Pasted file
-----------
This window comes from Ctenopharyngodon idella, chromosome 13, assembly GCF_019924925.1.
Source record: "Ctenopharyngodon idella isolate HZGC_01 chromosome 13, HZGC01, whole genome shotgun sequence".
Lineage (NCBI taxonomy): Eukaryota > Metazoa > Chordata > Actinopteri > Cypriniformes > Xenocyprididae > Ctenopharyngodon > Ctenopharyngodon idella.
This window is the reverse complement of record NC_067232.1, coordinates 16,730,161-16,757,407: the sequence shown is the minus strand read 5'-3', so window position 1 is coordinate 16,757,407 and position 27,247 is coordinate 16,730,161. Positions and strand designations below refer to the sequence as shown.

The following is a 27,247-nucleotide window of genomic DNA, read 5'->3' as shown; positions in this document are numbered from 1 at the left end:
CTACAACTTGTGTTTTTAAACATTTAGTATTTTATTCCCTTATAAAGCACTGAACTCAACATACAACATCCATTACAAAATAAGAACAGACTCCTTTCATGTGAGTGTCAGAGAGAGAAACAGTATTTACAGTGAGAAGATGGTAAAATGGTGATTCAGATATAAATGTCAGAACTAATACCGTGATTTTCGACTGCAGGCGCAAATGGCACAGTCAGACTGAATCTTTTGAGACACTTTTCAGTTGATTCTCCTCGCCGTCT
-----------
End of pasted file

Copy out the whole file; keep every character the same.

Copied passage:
This window comes from Ctenopharyngodon idella, chromosome 13, assembly GCF_019924925.1.
Source record: "Ctenopharyngodon idella isolate HZGC_01 chromosome 13, HZGC01, whole genome shotgun sequence".
Lineage (NCBI taxonomy): Eukaryota > Metazoa > Chordata > Actinopteri > Cypriniformes > Xenocyprididae > Ctenopharyngodon > Ctenopharyngodon idella.
This window is the reverse complement of record NC_067232.1, coordinates 16,730,161-16,757,407: the sequence shown is the minus strand read 5'-3', so window position 1 is coordinate 16,757,407 and position 27,247 is coordinate 16,730,161. Positions and strand designations below refer to the sequence as shown.

The following is a 27,247-nucleotide window of genomic DNA, read 5'->3' as shown; positions in this document are numbered from 1 at the left end:
CTACAACTTGTGTTTTTAAACATTTAGTATTTTATTCCCTTATAAAGCACTGAACTCAACATACAACATCCATTACAAAATAAGAACAGACTCCTTTCATGTGAGTGTCAGAGAGAGAAACAGTATTTACAGTGAGAAGATGGTAAAATGGTGATTCAGATATAAATGTCAGAACTAATACCGTGATTTTCGACTGCAGGCGCAAATGGCACAGTCAGACTGAATCTTTTGAGACACTTTTCAGTTGATTCTCCTCGCCGTCT